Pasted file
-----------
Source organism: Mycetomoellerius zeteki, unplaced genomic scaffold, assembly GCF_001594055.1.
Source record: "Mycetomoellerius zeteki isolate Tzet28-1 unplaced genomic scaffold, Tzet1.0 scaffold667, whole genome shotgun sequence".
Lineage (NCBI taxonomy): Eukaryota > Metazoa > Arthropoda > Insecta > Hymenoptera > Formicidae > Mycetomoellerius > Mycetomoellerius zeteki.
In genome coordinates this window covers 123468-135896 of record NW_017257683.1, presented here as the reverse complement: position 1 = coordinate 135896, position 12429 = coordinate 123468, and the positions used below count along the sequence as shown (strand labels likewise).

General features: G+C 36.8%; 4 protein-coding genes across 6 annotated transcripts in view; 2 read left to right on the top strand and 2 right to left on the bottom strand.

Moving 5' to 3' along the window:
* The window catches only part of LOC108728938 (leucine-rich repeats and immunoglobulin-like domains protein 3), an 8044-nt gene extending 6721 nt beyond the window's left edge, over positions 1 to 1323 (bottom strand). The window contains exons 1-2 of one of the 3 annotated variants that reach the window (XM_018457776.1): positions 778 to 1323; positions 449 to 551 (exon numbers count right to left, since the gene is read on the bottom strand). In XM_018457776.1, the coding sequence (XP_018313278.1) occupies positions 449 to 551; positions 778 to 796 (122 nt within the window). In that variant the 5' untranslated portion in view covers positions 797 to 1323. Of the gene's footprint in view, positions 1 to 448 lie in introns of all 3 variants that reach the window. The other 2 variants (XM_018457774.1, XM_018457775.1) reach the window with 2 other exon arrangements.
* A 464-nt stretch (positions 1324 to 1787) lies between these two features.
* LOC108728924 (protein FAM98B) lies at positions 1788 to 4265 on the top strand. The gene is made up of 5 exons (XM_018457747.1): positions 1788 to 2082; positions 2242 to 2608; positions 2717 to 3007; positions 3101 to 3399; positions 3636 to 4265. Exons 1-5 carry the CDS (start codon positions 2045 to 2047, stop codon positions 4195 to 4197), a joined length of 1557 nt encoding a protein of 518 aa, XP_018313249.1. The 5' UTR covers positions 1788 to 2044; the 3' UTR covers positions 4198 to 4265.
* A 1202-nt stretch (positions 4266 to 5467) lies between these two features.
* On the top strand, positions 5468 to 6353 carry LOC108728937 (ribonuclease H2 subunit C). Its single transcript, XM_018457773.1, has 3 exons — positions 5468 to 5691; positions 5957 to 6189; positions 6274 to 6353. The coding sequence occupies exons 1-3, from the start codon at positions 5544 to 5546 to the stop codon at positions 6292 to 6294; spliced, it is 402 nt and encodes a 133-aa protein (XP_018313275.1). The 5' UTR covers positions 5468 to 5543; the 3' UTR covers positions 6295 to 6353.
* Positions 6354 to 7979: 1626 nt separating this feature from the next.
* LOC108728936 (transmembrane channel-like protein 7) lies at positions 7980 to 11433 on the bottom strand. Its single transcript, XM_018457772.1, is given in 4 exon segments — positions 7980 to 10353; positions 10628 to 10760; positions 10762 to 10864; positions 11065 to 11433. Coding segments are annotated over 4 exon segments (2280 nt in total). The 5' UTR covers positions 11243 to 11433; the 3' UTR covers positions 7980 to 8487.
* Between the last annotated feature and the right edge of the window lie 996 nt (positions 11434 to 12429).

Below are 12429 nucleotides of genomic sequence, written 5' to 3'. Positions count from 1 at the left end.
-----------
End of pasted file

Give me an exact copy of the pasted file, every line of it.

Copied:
Source organism: Mycetomoellerius zeteki, unplaced genomic scaffold, assembly GCF_001594055.1.
Source record: "Mycetomoellerius zeteki isolate Tzet28-1 unplaced genomic scaffold, Tzet1.0 scaffold667, whole genome shotgun sequence".
Lineage (NCBI taxonomy): Eukaryota > Metazoa > Arthropoda > Insecta > Hymenoptera > Formicidae > Mycetomoellerius > Mycetomoellerius zeteki.
In genome coordinates this window covers 123468-135896 of record NW_017257683.1, presented here as the reverse complement: position 1 = coordinate 135896, position 12429 = coordinate 123468, and the positions used below count along the sequence as shown (strand labels likewise).

General features: G+C 36.8%; 4 protein-coding genes across 6 annotated transcripts in view; 2 read left to right on the top strand and 2 right to left on the bottom strand.

Moving 5' to 3' along the window:
* The window catches only part of LOC108728938 (leucine-rich repeats and immunoglobulin-like domains protein 3), an 8044-nt gene extending 6721 nt beyond the window's left edge, over positions 1 to 1323 (bottom strand). The window contains exons 1-2 of one of the 3 annotated variants that reach the window (XM_018457776.1): positions 778 to 1323; positions 449 to 551 (exon numbers count right to left, since the gene is read on the bottom strand). In XM_018457776.1, the coding sequence (XP_018313278.1) occupies positions 449 to 551; positions 778 to 796 (122 nt within the window). In that variant the 5' untranslated portion in view covers positions 797 to 1323. Of the gene's footprint in view, positions 1 to 448 lie in introns of all 3 variants that reach the window. The other 2 variants (XM_018457774.1, XM_018457775.1) reach the window with 2 other exon arrangements.
* A 464-nt stretch (positions 1324 to 1787) lies between these two features.
* LOC108728924 (protein FAM98B) lies at positions 1788 to 4265 on the top strand. The gene is made up of 5 exons (XM_018457747.1): positions 1788 to 2082; positions 2242 to 2608; positions 2717 to 3007; positions 3101 to 3399; positions 3636 to 4265. Exons 1-5 carry the CDS (start codon positions 2045 to 2047, stop codon positions 4195 to 4197), a joined length of 1557 nt encoding a protein of 518 aa, XP_018313249.1. The 5' UTR covers positions 1788 to 2044; the 3' UTR covers positions 4198 to 4265.
* A 1202-nt stretch (positions 4266 to 5467) lies between these two features.
* On the top strand, positions 5468 to 6353 carry LOC108728937 (ribonuclease H2 subunit C). Its single transcript, XM_018457773.1, has 3 exons — positions 5468 to 5691; positions 5957 to 6189; positions 6274 to 6353. The coding sequence occupies exons 1-3, from the start codon at positions 5544 to 5546 to the stop codon at positions 6292 to 6294; spliced, it is 402 nt and encodes a 133-aa protein (XP_018313275.1). The 5' UTR covers positions 5468 to 5543; the 3' UTR covers positions 6295 to 6353.
* Positions 6354 to 7979: 1626 nt separating this feature from the next.
* LOC108728936 (transmembrane channel-like protein 7) lies at positions 7980 to 11433 on the bottom strand. Its single transcript, XM_018457772.1, is given in 4 exon segments — positions 7980 to 10353; positions 10628 to 10760; positions 10762 to 10864; positions 11065 to 11433. Coding segments are annotated over 4 exon segments (2280 nt in total). The 5' UTR covers positions 11243 to 11433; the 3' UTR covers positions 7980 to 8487.
* Between the last annotated feature and the right edge of the window lie 996 nt (positions 11434 to 12429).

Below are 12429 nucleotides of genomic sequence, written 5' to 3'. Positions count from 1 at the left end.